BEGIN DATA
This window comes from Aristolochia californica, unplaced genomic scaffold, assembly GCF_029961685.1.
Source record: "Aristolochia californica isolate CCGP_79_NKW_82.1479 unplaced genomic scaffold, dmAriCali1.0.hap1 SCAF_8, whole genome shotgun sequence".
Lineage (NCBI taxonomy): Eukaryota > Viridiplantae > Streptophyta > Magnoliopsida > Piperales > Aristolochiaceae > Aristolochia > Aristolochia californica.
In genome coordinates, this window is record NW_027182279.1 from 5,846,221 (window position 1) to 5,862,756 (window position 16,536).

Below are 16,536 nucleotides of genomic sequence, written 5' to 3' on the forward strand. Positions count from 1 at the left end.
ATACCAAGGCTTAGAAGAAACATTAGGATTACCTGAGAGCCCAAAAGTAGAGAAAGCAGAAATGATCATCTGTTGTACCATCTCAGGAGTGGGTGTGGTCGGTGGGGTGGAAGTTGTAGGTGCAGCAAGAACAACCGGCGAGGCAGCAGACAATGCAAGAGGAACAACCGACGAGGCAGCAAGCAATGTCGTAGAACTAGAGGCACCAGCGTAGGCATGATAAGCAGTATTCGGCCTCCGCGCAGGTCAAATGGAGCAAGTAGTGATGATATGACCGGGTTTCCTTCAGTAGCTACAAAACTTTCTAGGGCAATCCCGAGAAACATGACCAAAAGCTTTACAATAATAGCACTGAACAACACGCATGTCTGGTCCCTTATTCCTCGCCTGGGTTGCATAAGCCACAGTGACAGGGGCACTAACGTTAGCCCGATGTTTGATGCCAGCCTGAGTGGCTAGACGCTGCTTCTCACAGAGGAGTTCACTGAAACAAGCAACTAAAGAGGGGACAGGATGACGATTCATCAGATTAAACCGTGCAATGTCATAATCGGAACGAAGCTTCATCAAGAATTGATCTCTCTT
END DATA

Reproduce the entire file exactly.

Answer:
This window comes from Aristolochia californica, unplaced genomic scaffold, assembly GCF_029961685.1.
Source record: "Aristolochia californica isolate CCGP_79_NKW_82.1479 unplaced genomic scaffold, dmAriCali1.0.hap1 SCAF_8, whole genome shotgun sequence".
Lineage (NCBI taxonomy): Eukaryota > Viridiplantae > Streptophyta > Magnoliopsida > Piperales > Aristolochiaceae > Aristolochia > Aristolochia californica.
In genome coordinates, this window is record NW_027182279.1 from 5,846,221 (window position 1) to 5,862,756 (window position 16,536).

Below are 16,536 nucleotides of genomic sequence, written 5' to 3' on the forward strand. Positions count from 1 at the left end.
ATACCAAGGCTTAGAAGAAACATTAGGATTACCTGAGAGCCCAAAAGTAGAGAAAGCAGAAATGATCATCTGTTGTACCATCTCAGGAGTGGGTGTGGTCGGTGGGGTGGAAGTTGTAGGTGCAGCAAGAACAACCGGCGAGGCAGCAGACAATGCAAGAGGAACAACCGACGAGGCAGCAAGCAATGTCGTAGAACTAGAGGCACCAGCGTAGGCATGATAAGCAGTATTCGGCCTCCGCGCAGGTCAAATGGAGCAAGTAGTGATGATATGACCGGGTTTCCTTCAGTAGCTACAAAACTTTCTAGGGCAATCCCGAGAAACATGACCAAAAGCTTTACAATAATAGCACTGAACAACACGCATGTCTGGTCCCTTATTCCTCGCCTGGGTTGCATAAGCCACAGTGACAGGGGCACTAACGTTAGCCCGATGTTTGATGCCAGCCTGAGTGGCTAGACGCTGCTTCTCACAGAGGAGTTCACTGAAACAAGCAACTAAAGAGGGGACAGGATGACGATTCATCAGATTAAACCGTGCAATGTCATAATCGGAACGAAGCTTCATCAAGAATTGATCTCTCTT